Whether it was an outdated version of Windows or a broken fax machine on one end or the other, Manchester United fans will be eternally grateful for the act of fate that denied David De Gea a transfer to Real Madrid in the summer of 2015.
It's hard to imagine what current state United would be in now if they had been without the Spanish goalkeeper over the past three seasons. Having been voted player of the season by supporters year after year, his worth to the club doesn't come close to being matched by any one else on the team by a stretch.
The last time anyone could claim to have anything like the same impact on the team was in 2012-13 when Robin van Persie fired United to the title. Had he opted to sign for rivals Manchester City that season instead, it's almost certain they would have been the team crowned champions. He made all the difference.
What makes De Gea's influence depressing for United supporters though is that he isn't the difference between winning the league or not, but instead finishing inside the top four or winning a domestic trophy.
In 2016, while Anthony Martial and Jesse Lingard got much of the deserved credit for their late goals putting United into and winning the FA Cup final, it was overlooked that De Gea's save on a Romelu Lukaku penalty in the semifinal with Everton on the ascendency was what got United there in the first place.
At 1-1 in the final against Crystal Palace, he made an excellent stop to deny a goal bound Yannick Bolasie attempt from creeping inside the post. Then he stopped Dwiht Gayle with his feet when one-on-one after Chris Smalling's red card reduced United to 10 men.
And while these moments don't go down in the history books and don't secure the calibre of silverware United became accustomed to under Sir Alex Ferguson, they help paint the picture of why De Gea is so loved by United supporters. During the international break, ahead of Spain's match against Argentina, De Gea spoke of the warmth of emotion he feels back in Manchester.
"In England I have a great affection and respect that I do not notice so much here," he said.
His manager, Jose Mourinho, has called him the best goalkeeper in the world, while United fans regularly chant his name at Old Trafford. Rumours repeatedly circulate over De Gea's potential future with Real Madrid, but the player himself never gives any indication that there is any truth to them. While playing at the Bernabeu would mean a return to his hometown, De Gea, for one reason or another, appears entirely content in Manchester.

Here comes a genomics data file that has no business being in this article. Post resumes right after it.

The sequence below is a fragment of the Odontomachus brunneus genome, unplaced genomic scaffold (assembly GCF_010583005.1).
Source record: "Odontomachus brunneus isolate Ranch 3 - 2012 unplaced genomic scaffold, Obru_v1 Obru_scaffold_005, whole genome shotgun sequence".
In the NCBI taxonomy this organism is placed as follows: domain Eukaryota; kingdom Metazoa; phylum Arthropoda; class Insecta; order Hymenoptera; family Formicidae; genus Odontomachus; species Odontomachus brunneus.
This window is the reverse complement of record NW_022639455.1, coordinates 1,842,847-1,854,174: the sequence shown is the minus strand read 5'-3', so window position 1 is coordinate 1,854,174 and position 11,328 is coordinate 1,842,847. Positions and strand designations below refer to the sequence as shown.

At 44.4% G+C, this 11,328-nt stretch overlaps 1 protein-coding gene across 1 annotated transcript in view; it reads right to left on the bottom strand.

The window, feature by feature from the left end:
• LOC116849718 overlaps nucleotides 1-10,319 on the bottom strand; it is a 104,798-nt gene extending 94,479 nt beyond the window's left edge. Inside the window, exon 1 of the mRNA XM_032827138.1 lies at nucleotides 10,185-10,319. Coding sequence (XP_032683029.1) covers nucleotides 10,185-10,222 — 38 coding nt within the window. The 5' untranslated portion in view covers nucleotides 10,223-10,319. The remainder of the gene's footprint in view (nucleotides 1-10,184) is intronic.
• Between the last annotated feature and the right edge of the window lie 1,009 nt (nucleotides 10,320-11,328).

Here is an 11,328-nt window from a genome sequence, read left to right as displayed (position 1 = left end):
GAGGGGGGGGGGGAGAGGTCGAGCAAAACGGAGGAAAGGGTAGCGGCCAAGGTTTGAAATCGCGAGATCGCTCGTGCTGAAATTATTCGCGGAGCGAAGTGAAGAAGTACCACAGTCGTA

Having his best mates Ander Herrera and Juan Mata at the club, as well as plenty of Spanish speaking South American players, certainly doesn't do any harm, but he will be all too aware that the adulation he currently receives wouldn't be matched if he swapped Manchester for Madrid.
After De Gea played his final game of the 2014-15 season, with supporters resigned to the fact he would be leaving for Real Madrid in the summer, he was applauded off the pitch and his name was sung on repeat. There was no bitterness there, just genuine appreciation for a player who had given them so much and who they were desperate to cling on to.
At the start of the following season, with the transfer window still open, Louis van Gaal opted to leave the goalkeeper out of the team and replaced him with Sergio Romero in the starting lineup for the opening few weeks. Having made it clear that he wanted to leave the club, he may have expected a frosty welcome when he first played at Old Trafford again after the deal fell through, but the supporters were delighted to have him back. The Stretford End welcomed him like the Prodigal Son.
"It's unbelievable, the fans of Manchester United are one of the best in the world and I feel the support of them," De Gea said. "I'm really happy with them. It's difficult to say how I feel with words when they sing [my name]. It's crazy. It's unbelievable to see Old Trafford singing that."
Yet it's likely that De Gea not only enjoys the love from United fans but also escaping the scrutiny of his home nation and, in particular, the fickle Madridistas who even resort to booing and whistling Cristiano Ronaldo at times. Let's not forget that he requested a bed sheet to shield him from the paparazzi when he signed for United in 2011, keen to keep out of the spotlight.
Real Madrid may well come in for him again in the summer, especially if he has a strong World Cup with the national team. His performance in the 6-1 thrashing of Argentina, where he even managed to claim an assist, goes some way to highlighting why he is so coveted.
But United are confident of being able to extend his deal once again and ensure that he spends all of his peak years at the club. Even during Ferguson's reign, that seemed like an impossible task, given the pull of the Spanish giants. Fans feared that while they would have him for several great seasons, but that he would certainly spend his best years in Madrid.
Now 27, De Gea has developed in to the best player in the world in his position and Mourinho's long-term plans will depend on having him in goal. United fans will be wary of always talking about next season, given how badly that has worked out for Liverpool supporters over the past three decades, but if United are to have any chance of recapturing the glory days any time soon, De Gea's presence is vital.